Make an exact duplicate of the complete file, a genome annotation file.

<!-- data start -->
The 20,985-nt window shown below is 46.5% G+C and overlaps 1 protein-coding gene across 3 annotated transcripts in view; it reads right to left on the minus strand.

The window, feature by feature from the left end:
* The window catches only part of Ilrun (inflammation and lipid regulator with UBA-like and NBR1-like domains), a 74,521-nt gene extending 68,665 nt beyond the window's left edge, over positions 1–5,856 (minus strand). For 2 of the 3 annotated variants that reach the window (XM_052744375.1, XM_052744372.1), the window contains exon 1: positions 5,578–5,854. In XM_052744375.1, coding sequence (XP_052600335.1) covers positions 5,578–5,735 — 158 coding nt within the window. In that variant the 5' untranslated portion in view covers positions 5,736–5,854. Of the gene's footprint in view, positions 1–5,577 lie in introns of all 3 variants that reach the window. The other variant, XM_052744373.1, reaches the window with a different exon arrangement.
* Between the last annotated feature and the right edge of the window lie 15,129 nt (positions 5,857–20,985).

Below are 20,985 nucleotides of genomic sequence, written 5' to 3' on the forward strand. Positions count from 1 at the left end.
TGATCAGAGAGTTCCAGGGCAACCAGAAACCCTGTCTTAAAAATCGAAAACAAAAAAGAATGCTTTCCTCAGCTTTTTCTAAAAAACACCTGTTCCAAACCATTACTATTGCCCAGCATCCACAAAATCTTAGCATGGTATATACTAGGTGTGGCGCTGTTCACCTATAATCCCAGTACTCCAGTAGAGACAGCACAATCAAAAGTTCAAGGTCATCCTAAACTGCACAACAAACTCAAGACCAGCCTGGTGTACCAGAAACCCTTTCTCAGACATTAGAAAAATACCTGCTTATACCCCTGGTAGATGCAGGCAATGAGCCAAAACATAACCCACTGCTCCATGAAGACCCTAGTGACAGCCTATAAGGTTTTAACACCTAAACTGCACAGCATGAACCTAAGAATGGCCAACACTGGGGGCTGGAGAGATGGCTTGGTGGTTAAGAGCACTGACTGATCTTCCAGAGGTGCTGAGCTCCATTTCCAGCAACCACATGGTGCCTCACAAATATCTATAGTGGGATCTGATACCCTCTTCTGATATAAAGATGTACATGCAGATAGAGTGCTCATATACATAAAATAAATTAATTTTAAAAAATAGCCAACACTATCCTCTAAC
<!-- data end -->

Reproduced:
The 20,985-nt window shown below is 46.5% G+C and overlaps 1 protein-coding gene across 3 annotated transcripts in view; it reads right to left on the minus strand.

The window, feature by feature from the left end:
* The window catches only part of Ilrun (inflammation and lipid regulator with UBA-like and NBR1-like domains), a 74,521-nt gene extending 68,665 nt beyond the window's left edge, over positions 1–5,856 (minus strand). For 2 of the 3 annotated variants that reach the window (XM_052744375.1, XM_052744372.1), the window contains exon 1: positions 5,578–5,854. In XM_052744375.1, coding sequence (XP_052600335.1) covers positions 5,578–5,735 — 158 coding nt within the window. In that variant the 5' untranslated portion in view covers positions 5,736–5,854. Of the gene's footprint in view, positions 1–5,577 lie in introns of all 3 variants that reach the window. The other variant, XM_052744373.1, reaches the window with a different exon arrangement.
* Between the last annotated feature and the right edge of the window lie 15,129 nt (positions 5,857–20,985).

Below are 20,985 nucleotides of genomic sequence, written 5' to 3' on the forward strand. Positions count from 1 at the left end.
TGATCAGAGAGTTCCAGGGCAACCAGAAACCCTGTCTTAAAAATCGAAAACAAAAAAGAATGCTTTCCTCAGCTTTTTCTAAAAAACACCTGTTCCAAACCATTACTATTGCCCAGCATCCACAAAATCTTAGCATGGTATATACTAGGTGTGGCGCTGTTCACCTATAATCCCAGTACTCCAGTAGAGACAGCACAATCAAAAGTTCAAGGTCATCCTAAACTGCACAACAAACTCAAGACCAGCCTGGTGTACCAGAAACCCTTTCTCAGACATTAGAAAAATACCTGCTTATACCCCTGGTAGATGCAGGCAATGAGCCAAAACATAACCCACTGCTCCATGAAGACCCTAGTGACAGCCTATAAGGTTTTAACACCTAAACTGCACAGCATGAACCTAAGAATGGCCAACACTGGGGGCTGGAGAGATGGCTTGGTGGTTAAGAGCACTGACTGATCTTCCAGAGGTGCTGAGCTCCATTTCCAGCAACCACATGGTGCCTCACAAATATCTATAGTGGGATCTGATACCCTCTTCTGATATAAAGATGTACATGCAGATAGAGTGCTCATATACATAAAATAAATTAATTTTAAAAAATAGCCAACACTATCCTCTAAC